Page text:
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Posted on Nov 9, 2009 in War College

The Berlin Wall – Bits and Pieces of History

By George W. Albrecht

A West German man uses a hammer and chisel to chip off a piece of the Berlin Wall as a souvenir.  A portion of the Wall has already been demolished at Potsdamer Platz; see photo below.

The iconic symbol of the half-century long Cold War was the Berlin Wall, 96-miles of concrete barrier erected by East Germany’s repressive regime beginning in August 1961 that separated the Free World from the Communist bloc. One of the world’s most heavily guarded borders (192 Germans trying to escape to the West were killed and 200 wounded by East German guards), the Wall was the visible embodiment of the Cold War’s “Iron Curtain” that Winston Churchill famously declared in 1946 had “descended across the continent.” Ronald Reagan’s dramatic 1987 plea to his Soviet counterpart, “Mr. Gorbachev, tear down this wall!,” finally was answered on November 9, 1989 when the crumbling East German regime at last allowed Berliners from east and west to freely cross the Wall’s checkpoints. TV images of Germans hammering at the Wall remain some of the end of the Cold War’s most compelling scenes.

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A crowd of West German citizens gathers at the newly created opening in the Berlin Wall at Potsdamer Platz in 1989.As the world marks the 20th anniversary of the fall of the Berlin Wall, the question arises “What happened to the Wall itself?”

The answer is that parts of the Berlin Wall, bits and pieces of Cold War history, survive across the globe in locations as unlikely as Seoul, Korea. Much of the Wall’s concrete was crushed into gravel to help rebuild German roads, and some complete sections still remain at various Berlin locations. Small pieces of the Wall can be purchased at souvenir shops and from on-line vendors. Larger portions found their way to the U. S. where over 50 sections are on display at various public venues across the country, including Washington, D. C.’s Newseum (largest sections outside of Germany), and the JFK, Richard Nixon, and George H. W. Bush presidential libraries.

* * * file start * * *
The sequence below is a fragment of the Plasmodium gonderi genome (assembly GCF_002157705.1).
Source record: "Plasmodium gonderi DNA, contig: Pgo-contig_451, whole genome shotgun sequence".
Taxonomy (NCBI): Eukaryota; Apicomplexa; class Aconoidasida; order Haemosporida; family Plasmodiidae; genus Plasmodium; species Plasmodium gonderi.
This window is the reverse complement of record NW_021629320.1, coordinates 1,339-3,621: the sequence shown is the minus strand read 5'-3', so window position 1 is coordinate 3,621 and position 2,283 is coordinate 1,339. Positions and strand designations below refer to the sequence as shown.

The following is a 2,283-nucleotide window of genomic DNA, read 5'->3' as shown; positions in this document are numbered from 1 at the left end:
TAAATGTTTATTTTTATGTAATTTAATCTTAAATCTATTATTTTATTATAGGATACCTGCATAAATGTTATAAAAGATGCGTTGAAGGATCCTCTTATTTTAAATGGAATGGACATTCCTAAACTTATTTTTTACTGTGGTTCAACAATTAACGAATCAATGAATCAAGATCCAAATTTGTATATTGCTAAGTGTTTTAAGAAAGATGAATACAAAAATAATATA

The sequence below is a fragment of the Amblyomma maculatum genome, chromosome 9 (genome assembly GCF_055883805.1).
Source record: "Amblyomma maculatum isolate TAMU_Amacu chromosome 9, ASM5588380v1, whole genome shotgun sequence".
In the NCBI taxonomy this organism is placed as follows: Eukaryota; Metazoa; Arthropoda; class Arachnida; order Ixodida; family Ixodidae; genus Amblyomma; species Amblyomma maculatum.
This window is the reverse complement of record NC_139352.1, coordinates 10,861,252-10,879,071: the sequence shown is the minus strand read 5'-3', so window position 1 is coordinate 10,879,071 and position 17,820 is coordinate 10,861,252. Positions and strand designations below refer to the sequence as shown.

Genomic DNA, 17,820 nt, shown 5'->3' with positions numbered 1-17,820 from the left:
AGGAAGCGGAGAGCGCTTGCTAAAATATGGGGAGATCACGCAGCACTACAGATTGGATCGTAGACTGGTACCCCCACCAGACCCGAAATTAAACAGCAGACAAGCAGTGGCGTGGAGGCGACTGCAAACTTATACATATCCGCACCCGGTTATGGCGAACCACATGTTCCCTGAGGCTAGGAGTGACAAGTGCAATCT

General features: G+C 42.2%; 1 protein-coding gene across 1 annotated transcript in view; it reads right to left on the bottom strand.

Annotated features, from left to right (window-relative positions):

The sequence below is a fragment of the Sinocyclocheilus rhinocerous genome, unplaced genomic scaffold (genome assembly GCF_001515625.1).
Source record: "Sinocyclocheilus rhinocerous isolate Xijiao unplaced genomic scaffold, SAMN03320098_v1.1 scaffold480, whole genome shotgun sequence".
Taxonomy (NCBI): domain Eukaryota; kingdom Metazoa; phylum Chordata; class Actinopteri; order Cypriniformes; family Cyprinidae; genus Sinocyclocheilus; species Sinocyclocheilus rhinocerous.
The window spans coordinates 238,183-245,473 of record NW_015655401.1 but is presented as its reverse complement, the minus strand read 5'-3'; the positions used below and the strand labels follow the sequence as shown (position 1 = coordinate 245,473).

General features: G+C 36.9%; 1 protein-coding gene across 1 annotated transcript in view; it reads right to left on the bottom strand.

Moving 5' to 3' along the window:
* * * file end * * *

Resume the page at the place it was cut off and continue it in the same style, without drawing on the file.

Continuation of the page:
Given his famous plea to “tear down this wall!” it seems only natural that plans by the Ronald Reagan Presidential Foundation to renovate the Reagan Presidential Museum in Simi Valley, California (the refurbished museum is set to open on the centennial of Reagan’s birth in February 2011) include a Berlin Wall exhibit.

'Breakthrough,' sculpted by Edwina Sandys, granddaughter of Winston Churchill, Winston Churchill Memorial and Library at Westminster College, Fulton, Missouri.  The Church of St. Mary the Virgin, Aldermanbury, appears in background (Courtesy, Winston Churchill Memorial and Library).Yet, the most dramatic display of America’s Berlin Wall remnants is, appropriately enough, at the Winston Churchill Memorial & Library at Westminster College, site of Churchill’s “Iron Curtain” speech. Artist Edwina Sandys, Churchill’s granddaughter, used eight graffiti-strewn sections of the Berlin Wall to create her dramatic and inspiring, 11-foot-high by 32-foot-long “Breakthrough” sculpture.

The German Embassy in Washington, D. C. maintains an interactive map showing all Berlin Wall locations in the U. S. on its website.

—Submitted from Germany by George W. Albrecht.

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